The government recently released its response to the consultation on sexual harassment in the workplace, which proposes legal changes to offer enhanced protection to employees.

We outline below the proposed legislative measures and some best practice advice to prevent sexual harassment from occurring within your business.

Background

Unfortunately, sexual harassment in the workplace is a widespread problem, as seen by the #metoo movement.

There is also an increased risk of sexual harassment due to the new working conditions arising from the pandemic, with fewer people present in the office, out-of-hours working and increased job pressure.

The outcome of the government’s 2019 consultation revealed that 54% of respondents to the public questionnaire had experienced sexual harassment at work.

The government admits that the law alone cannot prevent sexual harassment.

However, it plans to introduce a preventative duty on employers as a ‘symbolic first step’ towards tackling this issue, which it hopes will influence broader work culture.

Definition of sexual harassment

Sexual harassment is defined in the Equality Act 2010 as:

Unwanted conduct of a sexual nature’ which has ‘the purpose or effect of violating the individual’s dignity or creating an intimidating, hostile, degrading, humiliating or offensive environment’.

A wide range of behaviours can amount to sexual harassment, even if the perpetrator has no ill intentions, including:

  • Jokes and banter
  • Graphic images and sexually explicit messages
  • Sexual comments and advances
  • Unwanted physical contact

Employer liability

Employees who experience sexual harassment committed by their employer or colleagues can bring a claim to the employment tribunal, and there is no length of service requirement to bring this type of claim.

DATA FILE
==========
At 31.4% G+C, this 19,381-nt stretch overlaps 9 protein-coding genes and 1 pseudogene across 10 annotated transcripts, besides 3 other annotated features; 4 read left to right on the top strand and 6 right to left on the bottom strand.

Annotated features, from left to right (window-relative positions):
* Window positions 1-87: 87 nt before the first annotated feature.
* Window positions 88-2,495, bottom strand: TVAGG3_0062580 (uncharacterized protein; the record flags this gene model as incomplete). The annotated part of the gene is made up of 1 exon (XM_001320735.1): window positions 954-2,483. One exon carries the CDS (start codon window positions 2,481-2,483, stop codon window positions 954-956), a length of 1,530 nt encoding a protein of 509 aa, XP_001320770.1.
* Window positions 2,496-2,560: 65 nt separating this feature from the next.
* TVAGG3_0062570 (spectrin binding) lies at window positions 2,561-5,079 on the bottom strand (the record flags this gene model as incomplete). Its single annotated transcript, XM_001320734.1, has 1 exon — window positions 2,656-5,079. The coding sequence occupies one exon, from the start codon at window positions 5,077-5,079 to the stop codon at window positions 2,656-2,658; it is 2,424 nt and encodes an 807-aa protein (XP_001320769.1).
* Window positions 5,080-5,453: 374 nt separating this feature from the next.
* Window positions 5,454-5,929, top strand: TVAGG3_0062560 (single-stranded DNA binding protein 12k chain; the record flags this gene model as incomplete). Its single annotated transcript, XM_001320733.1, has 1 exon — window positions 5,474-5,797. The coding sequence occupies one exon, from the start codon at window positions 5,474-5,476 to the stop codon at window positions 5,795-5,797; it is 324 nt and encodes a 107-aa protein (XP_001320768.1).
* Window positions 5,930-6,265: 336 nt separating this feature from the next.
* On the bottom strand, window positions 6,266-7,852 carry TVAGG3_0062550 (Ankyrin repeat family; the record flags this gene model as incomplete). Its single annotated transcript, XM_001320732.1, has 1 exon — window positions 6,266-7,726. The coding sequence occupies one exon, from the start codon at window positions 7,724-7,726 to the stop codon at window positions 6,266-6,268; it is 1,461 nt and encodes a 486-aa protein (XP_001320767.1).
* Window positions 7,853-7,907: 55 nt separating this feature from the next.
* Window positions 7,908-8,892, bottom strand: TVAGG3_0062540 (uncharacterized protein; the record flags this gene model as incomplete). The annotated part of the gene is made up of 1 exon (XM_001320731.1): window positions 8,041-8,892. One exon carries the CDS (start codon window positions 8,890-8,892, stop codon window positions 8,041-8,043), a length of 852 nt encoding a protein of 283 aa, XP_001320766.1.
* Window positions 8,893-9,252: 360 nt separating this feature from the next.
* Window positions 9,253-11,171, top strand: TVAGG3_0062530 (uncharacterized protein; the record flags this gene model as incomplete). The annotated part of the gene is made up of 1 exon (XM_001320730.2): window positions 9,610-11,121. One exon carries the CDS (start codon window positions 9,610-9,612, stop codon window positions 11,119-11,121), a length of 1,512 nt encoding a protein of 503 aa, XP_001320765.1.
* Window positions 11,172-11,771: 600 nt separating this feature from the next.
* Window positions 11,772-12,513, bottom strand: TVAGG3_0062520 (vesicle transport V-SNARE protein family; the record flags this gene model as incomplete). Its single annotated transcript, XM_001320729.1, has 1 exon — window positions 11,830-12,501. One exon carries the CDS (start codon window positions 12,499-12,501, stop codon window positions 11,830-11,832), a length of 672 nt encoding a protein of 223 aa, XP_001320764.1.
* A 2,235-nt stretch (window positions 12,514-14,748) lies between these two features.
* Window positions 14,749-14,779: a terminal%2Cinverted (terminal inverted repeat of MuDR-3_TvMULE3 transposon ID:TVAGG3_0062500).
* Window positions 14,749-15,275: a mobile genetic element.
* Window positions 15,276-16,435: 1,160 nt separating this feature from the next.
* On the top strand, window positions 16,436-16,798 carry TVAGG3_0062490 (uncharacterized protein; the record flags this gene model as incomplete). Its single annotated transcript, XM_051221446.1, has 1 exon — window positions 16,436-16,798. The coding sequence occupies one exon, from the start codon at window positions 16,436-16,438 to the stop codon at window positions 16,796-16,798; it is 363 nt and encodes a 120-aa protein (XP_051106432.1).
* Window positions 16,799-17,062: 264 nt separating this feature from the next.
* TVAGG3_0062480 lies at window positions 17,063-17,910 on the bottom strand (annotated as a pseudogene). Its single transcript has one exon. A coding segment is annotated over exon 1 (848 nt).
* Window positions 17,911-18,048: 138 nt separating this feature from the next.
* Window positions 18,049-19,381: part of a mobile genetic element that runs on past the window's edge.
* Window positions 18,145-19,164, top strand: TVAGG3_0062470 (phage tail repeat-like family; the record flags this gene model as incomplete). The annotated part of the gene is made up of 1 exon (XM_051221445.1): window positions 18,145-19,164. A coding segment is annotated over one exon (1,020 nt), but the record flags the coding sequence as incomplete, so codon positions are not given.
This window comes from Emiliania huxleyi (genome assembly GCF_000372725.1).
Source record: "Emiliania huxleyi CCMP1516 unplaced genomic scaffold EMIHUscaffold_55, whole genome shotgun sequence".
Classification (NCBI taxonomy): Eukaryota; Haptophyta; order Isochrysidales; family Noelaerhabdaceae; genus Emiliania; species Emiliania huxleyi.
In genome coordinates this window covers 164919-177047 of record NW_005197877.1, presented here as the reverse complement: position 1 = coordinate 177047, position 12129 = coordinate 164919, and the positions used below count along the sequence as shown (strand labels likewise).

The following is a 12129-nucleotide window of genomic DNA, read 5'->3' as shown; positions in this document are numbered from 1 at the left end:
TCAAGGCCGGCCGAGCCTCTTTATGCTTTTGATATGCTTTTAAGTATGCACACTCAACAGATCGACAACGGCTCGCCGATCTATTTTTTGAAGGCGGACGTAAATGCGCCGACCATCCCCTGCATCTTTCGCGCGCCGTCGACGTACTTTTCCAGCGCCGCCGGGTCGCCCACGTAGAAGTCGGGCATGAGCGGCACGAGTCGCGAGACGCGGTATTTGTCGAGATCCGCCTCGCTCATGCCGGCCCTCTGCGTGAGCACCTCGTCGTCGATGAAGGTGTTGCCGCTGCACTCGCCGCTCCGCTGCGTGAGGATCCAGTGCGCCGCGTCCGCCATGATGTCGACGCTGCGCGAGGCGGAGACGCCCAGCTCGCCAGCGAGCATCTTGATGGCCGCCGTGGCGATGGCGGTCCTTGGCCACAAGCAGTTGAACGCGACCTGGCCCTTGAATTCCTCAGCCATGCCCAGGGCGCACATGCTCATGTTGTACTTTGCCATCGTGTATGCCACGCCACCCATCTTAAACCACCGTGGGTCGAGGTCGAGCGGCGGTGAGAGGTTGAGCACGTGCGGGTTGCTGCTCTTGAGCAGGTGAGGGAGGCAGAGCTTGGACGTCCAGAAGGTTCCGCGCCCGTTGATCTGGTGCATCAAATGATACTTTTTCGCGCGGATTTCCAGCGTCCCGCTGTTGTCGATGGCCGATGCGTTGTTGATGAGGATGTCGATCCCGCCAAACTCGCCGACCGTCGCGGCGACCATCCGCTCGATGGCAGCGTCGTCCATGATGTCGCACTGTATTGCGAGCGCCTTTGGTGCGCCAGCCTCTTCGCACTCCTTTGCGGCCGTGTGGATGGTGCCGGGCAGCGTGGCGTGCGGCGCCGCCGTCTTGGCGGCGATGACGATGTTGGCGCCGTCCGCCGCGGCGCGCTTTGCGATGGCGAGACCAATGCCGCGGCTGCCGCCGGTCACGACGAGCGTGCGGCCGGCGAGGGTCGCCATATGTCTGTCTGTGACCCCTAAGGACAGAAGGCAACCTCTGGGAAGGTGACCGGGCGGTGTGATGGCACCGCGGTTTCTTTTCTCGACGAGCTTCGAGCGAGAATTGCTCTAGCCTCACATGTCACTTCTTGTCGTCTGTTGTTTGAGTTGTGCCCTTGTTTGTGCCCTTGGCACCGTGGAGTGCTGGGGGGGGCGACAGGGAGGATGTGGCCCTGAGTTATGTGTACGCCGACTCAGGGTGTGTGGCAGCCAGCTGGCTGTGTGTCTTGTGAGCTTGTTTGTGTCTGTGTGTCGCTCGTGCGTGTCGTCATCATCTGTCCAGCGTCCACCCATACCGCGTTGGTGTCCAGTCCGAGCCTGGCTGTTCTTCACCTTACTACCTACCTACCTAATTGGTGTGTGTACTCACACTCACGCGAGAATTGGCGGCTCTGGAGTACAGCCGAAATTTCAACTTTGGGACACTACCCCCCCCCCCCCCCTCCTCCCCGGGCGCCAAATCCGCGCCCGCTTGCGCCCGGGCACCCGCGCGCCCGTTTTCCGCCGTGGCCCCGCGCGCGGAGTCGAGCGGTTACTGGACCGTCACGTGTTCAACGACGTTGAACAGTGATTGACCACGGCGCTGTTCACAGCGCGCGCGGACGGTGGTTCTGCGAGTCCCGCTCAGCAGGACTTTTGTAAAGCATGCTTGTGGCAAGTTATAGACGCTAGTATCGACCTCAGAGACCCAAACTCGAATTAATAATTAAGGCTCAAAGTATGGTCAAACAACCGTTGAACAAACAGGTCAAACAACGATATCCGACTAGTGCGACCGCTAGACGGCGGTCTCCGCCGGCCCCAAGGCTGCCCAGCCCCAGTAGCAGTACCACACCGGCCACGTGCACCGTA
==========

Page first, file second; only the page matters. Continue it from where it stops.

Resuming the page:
An employer will be liable for harassment perpetrated by an employee in the course of their employment, which includes work-related social events unless the employer can show that it took all reasonable steps to prevent it.

To avoid liability the employer would need to evidence that:

  • It had an effective anti-harassment policy in place, and staff were made aware of its implications
  • Allegations of sexual harassment are taken seriously by the company and dealt with fairly and efficiently
  • Where complaints are upheld, perpetrators are subject to the disciplinary procedure

Potential reform

The government has put forward three legal developments intending to enhance the existing law surrounding workplace sexual harassment.

1) New duty to prevent sexual harassment

Currently, the law holds employers liable when an act of sexual harassment occurs in the workplace, and they haven’t taken all reasonable preventative steps.

The government is proposing to introduce new legislation that will instead place employers under a proactive duty to prevent sexual harassment at work.

The detail of what this duty will involve is yet to be seen.

However, it is suggested that an act of sexual harassment must still have happened before an employee can bring a tribunal claim.

The government intends to support the duty by giving the Equality and Human Rights Commission (EHRC) greater scope to enforce it by entering into legal agreements with liable employers.

It will also publish a statutory code of practice and supplementary guidance for employers to know the practical steps required to protect against sexual harassment in their workplace. 

2) Sexual harassment by third parties

Legislation making employers liable for acts of sexual harassment by third parties against their employees was repealed in 2013 as the government considered this was ‘unnecessary’.